• Four Easy Reasons to Ignore World Poverty Charlie Gilkey addresses a pet bug of mine–the nagging voices that tell us “this can’t be fixed, it’s too hard, let’s not think about it too much.” I particularly loved this quote: “Imagine if we saw the starving children as a personal problem that we need to do something about rather than an issue.”
  • Helping Those Less Well Off. Ultra Rob talks about how you can turn your love of biking into good ways to help others.
  • When Did You Last Show Anyone How to Fish? Janice Cartier posts a beautiful little personal story about taking one little action, human to human, and making a connection that touches a kid’s life forever.
  • The Roots of Poverty Mary H. Ruth talks about poverty and state of mind, and the idea that “none of us is saved until all of us are saved.” Very nice.

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Flickr Creative Commons image by the incomparable babasteve

Comments

  1. Dave Navarro says:

    “No one succeeds because you fail.”

    How true. No excuses, right? :-)

    Stumbled!

    Dave Navarros last blog post..The Poverty Snowball: What Is Your Life Worth?

  2. Neil says:

    In being mostly unemployed for the last 6 months, I’ve been pointing the finger a lot, being lazy, etc.

    It recently dawned on me that I need to take more responsibility for my financial state, and that getting a job and supporting myself is still my obligation, no matter how bad the economy gets and no matter how many times I hear “we’ve decided to pursue other candidates”.

    Good post here. Especially true for people who are inclined to invest their time/money/career into things that may help the global “poor”.

    Neils last blog post..Human Development Index Looking Up!

  3. J.D. Meier says:

    I think you hit a key point. A lot of the world’s best innovation happens during crisis because suddenly there’s enough pain and a business case makes sense. There’s always opportunity if you look for it and yes, you get what you focus on.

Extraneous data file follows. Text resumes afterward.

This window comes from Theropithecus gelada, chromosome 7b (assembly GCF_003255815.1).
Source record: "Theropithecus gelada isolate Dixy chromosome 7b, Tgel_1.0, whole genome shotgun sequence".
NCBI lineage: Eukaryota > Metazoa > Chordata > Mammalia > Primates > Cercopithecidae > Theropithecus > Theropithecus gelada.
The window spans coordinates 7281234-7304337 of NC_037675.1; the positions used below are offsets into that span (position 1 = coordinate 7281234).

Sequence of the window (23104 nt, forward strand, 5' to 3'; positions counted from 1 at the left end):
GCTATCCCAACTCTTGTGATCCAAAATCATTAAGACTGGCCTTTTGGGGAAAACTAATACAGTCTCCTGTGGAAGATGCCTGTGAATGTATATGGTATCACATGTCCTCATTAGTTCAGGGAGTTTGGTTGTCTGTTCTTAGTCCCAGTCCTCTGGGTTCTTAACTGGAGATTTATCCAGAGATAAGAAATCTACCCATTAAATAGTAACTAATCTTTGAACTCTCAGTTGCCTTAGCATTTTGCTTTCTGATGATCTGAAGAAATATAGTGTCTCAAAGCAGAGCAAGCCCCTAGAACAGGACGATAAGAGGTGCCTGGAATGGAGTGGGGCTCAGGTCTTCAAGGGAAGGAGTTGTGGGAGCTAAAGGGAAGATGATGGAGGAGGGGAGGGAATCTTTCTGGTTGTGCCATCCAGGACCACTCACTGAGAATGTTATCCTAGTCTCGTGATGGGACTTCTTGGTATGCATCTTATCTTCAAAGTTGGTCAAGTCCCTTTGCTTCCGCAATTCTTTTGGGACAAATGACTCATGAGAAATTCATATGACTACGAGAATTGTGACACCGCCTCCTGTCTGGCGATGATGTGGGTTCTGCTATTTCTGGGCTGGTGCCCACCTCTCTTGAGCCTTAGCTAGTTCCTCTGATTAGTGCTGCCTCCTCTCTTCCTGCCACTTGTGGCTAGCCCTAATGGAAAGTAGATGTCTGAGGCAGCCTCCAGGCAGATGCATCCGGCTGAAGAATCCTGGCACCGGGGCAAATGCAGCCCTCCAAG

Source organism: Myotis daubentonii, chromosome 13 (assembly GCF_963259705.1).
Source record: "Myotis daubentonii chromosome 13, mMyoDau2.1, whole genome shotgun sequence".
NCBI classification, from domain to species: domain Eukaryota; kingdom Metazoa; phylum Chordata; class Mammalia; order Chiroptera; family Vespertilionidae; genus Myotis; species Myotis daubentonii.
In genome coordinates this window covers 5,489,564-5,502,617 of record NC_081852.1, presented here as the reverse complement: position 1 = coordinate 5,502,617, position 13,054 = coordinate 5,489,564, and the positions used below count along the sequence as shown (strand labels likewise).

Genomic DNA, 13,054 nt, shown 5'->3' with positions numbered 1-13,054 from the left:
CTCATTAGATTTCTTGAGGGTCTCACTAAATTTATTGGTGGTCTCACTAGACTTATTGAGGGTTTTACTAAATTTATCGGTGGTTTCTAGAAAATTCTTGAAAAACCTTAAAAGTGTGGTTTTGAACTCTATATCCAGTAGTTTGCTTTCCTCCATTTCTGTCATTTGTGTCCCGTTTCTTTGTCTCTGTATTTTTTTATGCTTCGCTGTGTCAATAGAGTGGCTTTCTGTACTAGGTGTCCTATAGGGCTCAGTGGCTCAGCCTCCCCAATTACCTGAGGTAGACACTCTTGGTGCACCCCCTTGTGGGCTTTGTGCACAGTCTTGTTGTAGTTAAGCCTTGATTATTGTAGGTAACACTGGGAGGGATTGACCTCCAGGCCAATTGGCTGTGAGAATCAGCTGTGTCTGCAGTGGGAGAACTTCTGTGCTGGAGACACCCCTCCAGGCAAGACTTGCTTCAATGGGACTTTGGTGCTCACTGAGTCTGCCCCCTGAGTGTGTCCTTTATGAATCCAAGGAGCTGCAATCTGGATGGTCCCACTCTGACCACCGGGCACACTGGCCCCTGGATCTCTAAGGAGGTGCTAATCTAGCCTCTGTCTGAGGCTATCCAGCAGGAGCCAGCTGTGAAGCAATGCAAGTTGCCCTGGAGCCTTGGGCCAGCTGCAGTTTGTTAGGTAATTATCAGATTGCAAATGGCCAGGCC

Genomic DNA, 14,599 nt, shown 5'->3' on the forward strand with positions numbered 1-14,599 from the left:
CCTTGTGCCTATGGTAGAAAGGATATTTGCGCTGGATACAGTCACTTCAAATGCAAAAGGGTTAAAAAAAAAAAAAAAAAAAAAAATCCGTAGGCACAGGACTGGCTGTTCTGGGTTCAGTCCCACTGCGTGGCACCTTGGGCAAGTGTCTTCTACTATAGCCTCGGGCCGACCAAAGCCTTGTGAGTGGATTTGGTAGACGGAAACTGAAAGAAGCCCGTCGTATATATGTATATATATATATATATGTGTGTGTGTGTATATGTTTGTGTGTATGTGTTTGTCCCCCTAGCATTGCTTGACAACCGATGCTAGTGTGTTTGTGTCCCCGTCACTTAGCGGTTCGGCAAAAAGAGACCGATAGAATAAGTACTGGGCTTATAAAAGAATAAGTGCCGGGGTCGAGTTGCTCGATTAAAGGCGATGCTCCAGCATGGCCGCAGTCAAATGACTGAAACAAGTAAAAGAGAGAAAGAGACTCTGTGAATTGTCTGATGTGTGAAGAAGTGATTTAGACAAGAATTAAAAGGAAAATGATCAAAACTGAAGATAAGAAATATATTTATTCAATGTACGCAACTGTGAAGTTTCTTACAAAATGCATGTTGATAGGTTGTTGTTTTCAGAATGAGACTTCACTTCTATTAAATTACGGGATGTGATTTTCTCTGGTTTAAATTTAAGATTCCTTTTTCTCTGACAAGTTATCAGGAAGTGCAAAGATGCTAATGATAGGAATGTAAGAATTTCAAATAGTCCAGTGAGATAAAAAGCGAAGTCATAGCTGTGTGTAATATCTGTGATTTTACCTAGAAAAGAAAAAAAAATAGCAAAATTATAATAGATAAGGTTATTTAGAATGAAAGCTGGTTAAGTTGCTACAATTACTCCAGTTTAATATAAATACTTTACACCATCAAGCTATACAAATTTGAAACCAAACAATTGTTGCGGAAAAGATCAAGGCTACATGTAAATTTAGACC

J.D. Meiers last blog post..How To Overcome Mistrust

  4. Lori Cole says:

    This is a great post on the subject of Solving Poverty. Here is my approach to the issue – http://www.theschoolforheroes.com/questlog/

  5. Zoe says:

    What an insightful post. It’s so easy for us to look at a huge challenge and decide to ignore it completely just because we can’t tackle it all at once. Articles like this are important for putting economic woes into perspective.

    My Blog Action Day post highlights a specific organization in Thailand that is struggling to keep its doors open on even a very modest budget. I’d love for you and your readers to check it out!
    http://www.zoewesthof.com/http:/www.zoewesthof.com/blog/how-10-can-actually-make-a-difference

  6. Daniel says:

    Agree when you said “Poverty Is Not an Illusion”. The problem they are facing is not an illusion which can be easily ignored by thinking that it’s not there. It needs actions from others to help them out by giving them a chance to do it…

    I linked this post on my post…
    ________

    Daniel

    Daniels last blog post..The Lack of Chances is the Source of Poverty, Can we make a different?